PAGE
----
pci-compliance

(Chart source: Cisco, Organizations See PCI as a Benefit, not a Burden 2011)

However, when looking at PCI from a more comprehensive perspective, the majority of IT decision makers surveyed did not feel that the PCI requirements are in any way unreasonable. In fact, 70 per cent of participants surveyed feel their organisation is more secure than it would be if PCI were not required, with the vast majority (87%) going so far as to say that PCI compliance is necessary for optimal performance and data security (Source: Cisco, Organizations See PCI as a Benefit, not a Burden 2011.

Ultimately, the PCI standards are designed to protect not only cardholder data, but also the bottom line. Compliance with these standards applies to all systems, staff and processes involved in the handling, transmitting and storing of payment data. Businesses that accept credit card payments can choose to manage that process themselves, a costly and resource-intensive path, or seek to shift that responsibility to a trusted industry expert. But regardless of the avenue with which they chose to pursue data security, the end result justifies the means.

Three steps to secure payments:

  1. Educate the workforce – ensure clear policies are in place regarding the handling of cardholder data and technology usage in order to maintain secure data. Employees must be aware of the proper usage of technologies by employees, vendors, and anyone else who uses the network.
  2. Robust system – Creating a secure, seamless and compliant payment experience can be a complex, expensive and recurring task. The system must make it easy to capture sales, protect customers’ payment account data and provide a payment experience that inspires confidence – all while helping to meet PCI compliance standards.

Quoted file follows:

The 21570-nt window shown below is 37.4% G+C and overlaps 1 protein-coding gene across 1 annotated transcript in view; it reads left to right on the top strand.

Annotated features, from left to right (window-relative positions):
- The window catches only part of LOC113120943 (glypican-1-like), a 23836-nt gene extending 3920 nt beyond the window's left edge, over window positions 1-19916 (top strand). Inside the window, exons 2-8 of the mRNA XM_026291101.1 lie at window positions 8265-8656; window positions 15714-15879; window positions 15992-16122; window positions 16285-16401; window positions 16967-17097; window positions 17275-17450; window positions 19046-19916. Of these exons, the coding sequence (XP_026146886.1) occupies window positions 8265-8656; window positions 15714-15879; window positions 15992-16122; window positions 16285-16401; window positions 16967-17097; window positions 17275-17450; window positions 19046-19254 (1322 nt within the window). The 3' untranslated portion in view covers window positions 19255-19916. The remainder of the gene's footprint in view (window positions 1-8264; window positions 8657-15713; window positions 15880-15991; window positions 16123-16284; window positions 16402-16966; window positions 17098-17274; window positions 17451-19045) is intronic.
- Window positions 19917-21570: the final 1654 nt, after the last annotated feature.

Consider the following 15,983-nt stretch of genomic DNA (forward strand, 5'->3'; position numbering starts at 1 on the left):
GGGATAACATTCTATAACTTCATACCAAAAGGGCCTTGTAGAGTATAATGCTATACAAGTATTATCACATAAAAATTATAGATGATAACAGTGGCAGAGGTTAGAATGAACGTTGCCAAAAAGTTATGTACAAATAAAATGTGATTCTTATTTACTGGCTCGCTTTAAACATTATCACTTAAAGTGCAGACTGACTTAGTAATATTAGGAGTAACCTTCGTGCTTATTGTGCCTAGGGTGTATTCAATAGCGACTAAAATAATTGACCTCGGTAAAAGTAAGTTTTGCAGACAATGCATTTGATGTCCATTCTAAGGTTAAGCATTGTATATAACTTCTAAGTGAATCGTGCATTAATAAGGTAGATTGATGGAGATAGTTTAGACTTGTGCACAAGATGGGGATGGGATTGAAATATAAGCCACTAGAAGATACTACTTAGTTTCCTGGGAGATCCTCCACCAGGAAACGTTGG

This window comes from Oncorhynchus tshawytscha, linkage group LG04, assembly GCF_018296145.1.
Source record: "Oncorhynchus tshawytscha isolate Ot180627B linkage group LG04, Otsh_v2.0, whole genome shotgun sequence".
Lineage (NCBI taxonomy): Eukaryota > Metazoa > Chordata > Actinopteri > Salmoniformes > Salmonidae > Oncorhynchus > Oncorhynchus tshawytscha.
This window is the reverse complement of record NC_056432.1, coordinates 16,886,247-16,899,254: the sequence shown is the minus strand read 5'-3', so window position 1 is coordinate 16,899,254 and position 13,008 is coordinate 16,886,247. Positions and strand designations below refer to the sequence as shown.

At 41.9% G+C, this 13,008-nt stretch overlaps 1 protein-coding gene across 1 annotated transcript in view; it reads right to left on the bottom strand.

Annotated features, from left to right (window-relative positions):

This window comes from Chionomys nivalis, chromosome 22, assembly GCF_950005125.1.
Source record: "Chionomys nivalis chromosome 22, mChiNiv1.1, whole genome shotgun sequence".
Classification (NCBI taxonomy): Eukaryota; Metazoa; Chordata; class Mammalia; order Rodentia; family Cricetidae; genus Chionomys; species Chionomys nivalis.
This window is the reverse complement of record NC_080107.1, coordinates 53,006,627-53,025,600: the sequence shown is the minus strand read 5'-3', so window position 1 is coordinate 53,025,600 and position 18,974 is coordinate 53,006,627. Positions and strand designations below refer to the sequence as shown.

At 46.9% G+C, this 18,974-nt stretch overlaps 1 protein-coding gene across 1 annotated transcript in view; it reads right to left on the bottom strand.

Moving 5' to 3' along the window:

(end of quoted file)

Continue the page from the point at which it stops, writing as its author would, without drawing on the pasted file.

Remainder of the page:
3. Tokenisation – This helps to minimise the burden on IT resources while providing the ultimate flexibility to brand and design the customer payment experience. Tokenisation addresses cardholder data at rest (in storage) by replacing the primary account number (PAN) with alternative identifiers (or tokens). The processor generates a token that replaces the card number and returns it to the merchant for use in a more secure manner helping to reduce exposure and helping ensure PCI compliance.

How to integrate and accommodate these technologies will depend on the business, culture and revenue models. Regardless of the type of business, PCI compliance should always be viewed as a business requirement and best-practice, not a one-time, stand-alone IT issue.

Ultimately, there is no quick-fix approach to both achieving and maintaining compliance. It is an on-going process that begins at the strategic level. As such, it is important that merchants address both the business side (e.g., process and payment flow) and the appropriate technological counterpart to ensure the security of payment data. The combination of tokenisation and a dynamic payments page provides the greatest likelihood of significant, long-term data security and PCI scope reduction.

Shane Fitzpatrick is the President and Managing Director of Chase Paymentech Europe Limited

http://www.chasepaymentech.co.uk

Chase Paymentech Europe Limited, trading as Chase Paymentech, is regulated by the Central Bank of Ireland.

The information herein does not take into account individual client circumstances, objectives or needs and is not intended as a recommendation of a particular product or strategy to particular clients and any recipient of this document shall make its own independent decision.

© 2013, Chase Paymentech Europe Limited. All rights reserved.

*Research data used with the permission of http://thenetwork.cisco.com/